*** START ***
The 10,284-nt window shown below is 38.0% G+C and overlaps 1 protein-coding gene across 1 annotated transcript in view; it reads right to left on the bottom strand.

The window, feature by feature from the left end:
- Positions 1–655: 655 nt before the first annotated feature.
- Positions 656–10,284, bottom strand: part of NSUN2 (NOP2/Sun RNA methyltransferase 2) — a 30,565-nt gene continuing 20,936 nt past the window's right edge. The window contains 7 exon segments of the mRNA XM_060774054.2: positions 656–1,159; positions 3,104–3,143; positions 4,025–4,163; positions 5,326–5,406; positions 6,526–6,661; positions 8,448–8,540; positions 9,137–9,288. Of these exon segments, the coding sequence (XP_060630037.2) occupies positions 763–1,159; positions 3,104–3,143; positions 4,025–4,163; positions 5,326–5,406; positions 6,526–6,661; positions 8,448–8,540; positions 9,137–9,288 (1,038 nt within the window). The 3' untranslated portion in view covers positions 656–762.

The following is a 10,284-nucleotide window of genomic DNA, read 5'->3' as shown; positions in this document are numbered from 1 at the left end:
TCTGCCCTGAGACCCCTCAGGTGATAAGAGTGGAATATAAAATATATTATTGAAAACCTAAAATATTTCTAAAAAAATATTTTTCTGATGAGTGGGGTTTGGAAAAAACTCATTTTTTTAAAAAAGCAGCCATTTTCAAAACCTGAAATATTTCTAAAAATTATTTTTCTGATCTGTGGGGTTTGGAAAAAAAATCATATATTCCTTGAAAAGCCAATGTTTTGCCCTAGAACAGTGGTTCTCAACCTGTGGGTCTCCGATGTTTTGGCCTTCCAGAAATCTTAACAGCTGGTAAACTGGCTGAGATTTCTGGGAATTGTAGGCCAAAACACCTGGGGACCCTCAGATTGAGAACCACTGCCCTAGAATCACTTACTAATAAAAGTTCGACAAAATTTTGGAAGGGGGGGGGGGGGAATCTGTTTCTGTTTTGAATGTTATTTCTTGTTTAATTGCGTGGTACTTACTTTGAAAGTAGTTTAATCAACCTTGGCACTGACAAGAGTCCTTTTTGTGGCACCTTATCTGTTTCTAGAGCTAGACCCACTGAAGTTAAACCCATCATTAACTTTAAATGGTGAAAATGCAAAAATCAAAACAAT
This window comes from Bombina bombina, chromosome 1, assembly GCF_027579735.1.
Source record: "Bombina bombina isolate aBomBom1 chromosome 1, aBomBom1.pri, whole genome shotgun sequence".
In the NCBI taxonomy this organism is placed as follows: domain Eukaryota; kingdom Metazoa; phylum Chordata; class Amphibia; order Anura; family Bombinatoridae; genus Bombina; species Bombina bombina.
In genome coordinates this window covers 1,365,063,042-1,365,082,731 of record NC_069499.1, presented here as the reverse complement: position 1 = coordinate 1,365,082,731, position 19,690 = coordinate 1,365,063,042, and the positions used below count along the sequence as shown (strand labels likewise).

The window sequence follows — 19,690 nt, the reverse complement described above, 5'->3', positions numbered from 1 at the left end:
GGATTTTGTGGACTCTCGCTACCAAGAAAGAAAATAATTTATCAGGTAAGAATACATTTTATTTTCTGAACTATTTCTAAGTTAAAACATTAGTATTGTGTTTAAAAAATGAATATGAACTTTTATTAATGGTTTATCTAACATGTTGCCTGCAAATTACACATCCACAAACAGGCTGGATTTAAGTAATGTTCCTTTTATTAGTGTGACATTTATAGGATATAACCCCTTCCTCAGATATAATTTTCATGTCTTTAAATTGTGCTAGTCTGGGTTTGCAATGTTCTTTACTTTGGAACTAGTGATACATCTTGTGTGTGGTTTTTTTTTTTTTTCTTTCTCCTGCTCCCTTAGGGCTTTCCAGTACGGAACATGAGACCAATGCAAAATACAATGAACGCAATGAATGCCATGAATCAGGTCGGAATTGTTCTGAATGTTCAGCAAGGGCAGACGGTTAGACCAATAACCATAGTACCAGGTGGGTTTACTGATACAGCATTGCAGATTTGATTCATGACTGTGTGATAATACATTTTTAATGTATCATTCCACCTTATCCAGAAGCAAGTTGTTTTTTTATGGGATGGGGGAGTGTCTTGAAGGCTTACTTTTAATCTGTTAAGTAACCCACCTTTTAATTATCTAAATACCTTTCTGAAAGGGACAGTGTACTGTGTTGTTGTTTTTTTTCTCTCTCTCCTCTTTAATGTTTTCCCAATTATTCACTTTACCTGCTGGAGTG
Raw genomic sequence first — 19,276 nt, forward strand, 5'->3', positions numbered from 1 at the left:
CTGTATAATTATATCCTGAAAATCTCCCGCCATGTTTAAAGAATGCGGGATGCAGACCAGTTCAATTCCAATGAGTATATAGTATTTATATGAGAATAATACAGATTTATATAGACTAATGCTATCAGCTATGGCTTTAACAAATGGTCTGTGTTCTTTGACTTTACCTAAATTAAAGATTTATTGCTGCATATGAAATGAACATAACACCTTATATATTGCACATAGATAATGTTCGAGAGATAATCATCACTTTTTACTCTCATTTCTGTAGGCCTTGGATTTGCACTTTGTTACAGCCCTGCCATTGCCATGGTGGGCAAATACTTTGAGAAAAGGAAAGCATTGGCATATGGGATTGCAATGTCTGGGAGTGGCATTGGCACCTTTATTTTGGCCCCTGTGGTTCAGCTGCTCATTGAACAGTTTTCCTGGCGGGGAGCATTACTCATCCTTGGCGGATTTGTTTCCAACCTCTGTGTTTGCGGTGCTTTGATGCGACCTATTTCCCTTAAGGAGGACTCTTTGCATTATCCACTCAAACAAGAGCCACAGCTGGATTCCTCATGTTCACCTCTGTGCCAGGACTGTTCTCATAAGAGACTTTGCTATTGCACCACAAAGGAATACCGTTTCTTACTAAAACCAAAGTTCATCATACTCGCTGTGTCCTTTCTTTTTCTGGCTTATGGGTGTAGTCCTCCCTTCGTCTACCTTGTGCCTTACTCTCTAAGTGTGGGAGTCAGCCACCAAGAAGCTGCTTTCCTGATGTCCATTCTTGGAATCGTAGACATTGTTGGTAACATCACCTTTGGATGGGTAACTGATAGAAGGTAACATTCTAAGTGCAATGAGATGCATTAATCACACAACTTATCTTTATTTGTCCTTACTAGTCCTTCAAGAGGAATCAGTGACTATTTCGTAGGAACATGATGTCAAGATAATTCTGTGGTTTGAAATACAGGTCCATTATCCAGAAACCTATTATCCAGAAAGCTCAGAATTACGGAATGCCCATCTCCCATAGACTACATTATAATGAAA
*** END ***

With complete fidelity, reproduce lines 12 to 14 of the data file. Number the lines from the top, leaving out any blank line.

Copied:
GGATTTTGTGGACTCTCGCTACCAAGAAAGAAAATAATTTATCAGGTAAGAATACATTTTATTTTCTGAACTATTTCTAAGTTAAAACATTAGTATTGTGTTTAAAAAATGAATATGAACTTTTATTAATGGTTTATCTAACATGTTGCCTGCAAATTACACATCCACAAACAGGCTGGATTTAAGTAATGTTCCTTTTATTAGTGTGACATTTATAGGATATAACCCCTTCCTCAGATATAATTTTCATGTCTTTAAATTGTGCTAGTCTGGGTTTGCAATGTTCTTTACTTTGGAACTAGTGATACATCTTGTGTGTGGTTTTTTTTTTTTTTCTTTCTCCTGCTCCCTTAGGGCTTTCCAGTACGGAACATGAGACCAATGCAAAATACAATGAACGCAATGAATGCCATGAATCAGGTCGGAATTGTTCTGAATGTTCAGCAAGGGCAGACGGTTAGACCAATAACCATAGTACCAGGTGGGTTTACTGATACAGCATTGCAGATTTGATTCATGACTGTGTGATAATACATTTTTAATGTATCATTCCACCTTATCCAGAAGCAAGTTGTTTTTTTATGGGATGGGGGAGTGTCTTGAAGGCTTACTTTTAATCTGTTAAGTAACCCACCTTTTAATTATCTAAATACCTTTCTGAAAGGGACAGTGTACTGTGTTGTTGTTTTTTTTCTCTCTCTCCTCTTTAATGTTTTCCCAATTATTCACTTTACCTGCTGGAGTG
Raw genomic sequence first — 19,276 nt, forward strand, 5'->3', positions numbered from 1 at the left:
CTGTATAATTATATCCTGAAAATCTCCCGCCATGTTTAAAGAATGCGGGATGCAGACCAGTTCAATTCCAATGAGTATATAGTATTTATATGAGAATAATACAGATTTATATAGACTAATGCTATCAGCTATGGCTTTAACAAATGGTCTGTGTTCTTTGACTTTACCTAAATTAAAGATTTATTGCTGCATATGAAATGAACATAACACCTTATATATTGCACATAGATAATGTTCGAGAGATAATCATCACTTTTTACTCTCATTTCTGTAGGCCTTGGATTTGCACTTTGTTACAGCCCTGCCATTGCCATGGTGGGCAAATACTTTGAGAAAAGGAAAGCATTGGCATATGGGATTGCAATGTCTGGGAGTGGCATTGGCACCTTTATTTTGGCCCCTGTGGTTCAGCTGCTCATTGAACAGTTTTCCTGGCGGGGAGCATTACTCATCCTTGGCGGATTTGTTTCCAACCTCTGTGTTTGCGGTGCTTTGATGCGACCTATTTCCCTTAAGGAGGACTCTTTGCATTATCCACTCAAACAAGAGCCACAGCTGGATTCCTCATGTTCACCTCTGTGCCAGGACTGTTCTCATAAGAGACTTTGCTATTGCACCACAAAGGAATACCGTTTCTTACTAAAACCAAAGTTCATCATACTCGCTGTGTCCTTTCTTTTTCTGGCTTATGGGTGTAGTCCTCCCTTCGTCTACCTTGTGCCTTACTCTCTAAGTGTGGGAGTCAGCCACCAAGAAGCTGCTTTCCTGATGTCCATTCTTGGAATCGTAGACATTGTTGGTAACATCACCTTTGGATGGGTAACTGATAGAAGGTAACATTCTAAGTGCAATGAGATGCATTAATCACACAACTTATCTTTATTTGTCCTTACTAGTCCTTCAAGAGGAATCAGTGACTATTTCGTAGGAACATGATGTCAAGATAATTCTGTGGTTTGAAATACAGGTCCATTATCCAGAAACCTATTATCCAGAAAGCTCAGAATTACGGAATGCCCATCTCCCATAGACTACATTATAATGAAA